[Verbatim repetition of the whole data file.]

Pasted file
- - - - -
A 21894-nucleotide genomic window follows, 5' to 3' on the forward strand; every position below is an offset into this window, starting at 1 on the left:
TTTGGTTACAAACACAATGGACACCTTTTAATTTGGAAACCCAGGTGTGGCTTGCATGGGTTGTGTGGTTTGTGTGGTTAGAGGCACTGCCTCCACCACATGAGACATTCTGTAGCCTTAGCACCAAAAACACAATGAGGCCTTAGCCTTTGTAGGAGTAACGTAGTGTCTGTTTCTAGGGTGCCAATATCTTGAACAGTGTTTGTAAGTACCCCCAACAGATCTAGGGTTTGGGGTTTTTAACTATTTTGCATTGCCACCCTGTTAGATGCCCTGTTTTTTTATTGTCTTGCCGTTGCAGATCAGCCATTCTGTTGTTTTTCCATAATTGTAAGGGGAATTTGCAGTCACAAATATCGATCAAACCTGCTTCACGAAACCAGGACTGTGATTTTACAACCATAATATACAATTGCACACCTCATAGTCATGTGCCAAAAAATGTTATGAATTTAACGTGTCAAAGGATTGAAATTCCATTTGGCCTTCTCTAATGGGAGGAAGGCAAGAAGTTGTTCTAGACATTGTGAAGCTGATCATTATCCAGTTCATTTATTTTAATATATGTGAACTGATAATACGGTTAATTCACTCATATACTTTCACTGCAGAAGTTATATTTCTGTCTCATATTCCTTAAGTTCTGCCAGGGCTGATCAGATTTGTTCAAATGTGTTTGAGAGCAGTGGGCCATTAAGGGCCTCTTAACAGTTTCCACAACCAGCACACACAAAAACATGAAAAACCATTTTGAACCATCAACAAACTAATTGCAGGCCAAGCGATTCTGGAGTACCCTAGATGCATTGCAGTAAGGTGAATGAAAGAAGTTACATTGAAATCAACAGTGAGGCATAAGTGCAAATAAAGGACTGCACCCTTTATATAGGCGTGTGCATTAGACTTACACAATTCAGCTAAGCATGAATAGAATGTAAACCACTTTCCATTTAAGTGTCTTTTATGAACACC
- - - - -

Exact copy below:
A 21894-nucleotide genomic window follows, 5' to 3' on the forward strand; every position below is an offset into this window, starting at 1 on the left:
TTTGGTTACAAACACAATGGACACCTTTTAATTTGGAAACCCAGGTGTGGCTTGCATGGGTTGTGTGGTTTGTGTGGTTAGAGGCACTGCCTCCACCACATGAGACATTCTGTAGCCTTAGCACCAAAAACACAATGAGGCCTTAGCCTTTGTAGGAGTAACGTAGTGTCTGTTTCTAGGGTGCCAATATCTTGAACAGTGTTTGTAAGTACCCCCAACAGATCTAGGGTTTGGGGTTTTTAACTATTTTGCATTGCCACCCTGTTAGATGCCCTGTTTTTTTATTGTCTTGCCGTTGCAGATCAGCCATTCTGTTGTTTTTCCATAATTGTAAGGGGAATTTGCAGTCACAAATATCGATCAAACCTGCTTCACGAAACCAGGACTGTGATTTTACAACCATAATATACAATTGCACACCTCATAGTCATGTGCCAAAAAATGTTATGAATTTAACGTGTCAAAGGATTGAAATTCCATTTGGCCTTCTCTAATGGGAGGAAGGCAAGAAGTTGTTCTAGACATTGTGAAGCTGATCATTATCCAGTTCATTTATTTTAATATATGTGAACTGATAATACGGTTAATTCACTCATATACTTTCACTGCAGAAGTTATATTTCTGTCTCATATTCCTTAAGTTCTGCCAGGGCTGATCAGATTTGTTCAAATGTGTTTGAGAGCAGTGGGCCATTAAGGGCCTCTTAACAGTTTCCACAACCAGCACACACAAAAACATGAAAAACCATTTTGAACCATCAACAAACTAATTGCAGGCCAAGCGATTCTGGAGTACCCTAGATGCATTGCAGTAAGGTGAATGAAAGAAGTTACATTGAAATCAACAGTGAGGCATAAGTGCAAATAAAGGACTGCACCCTTTATATAGGCGTGTGCATTAGACTTACACAATTCAGCTAAGCATGAATAGAATGTAAACCACTTTCCATTTAAGTGTCTTTTATGAACACC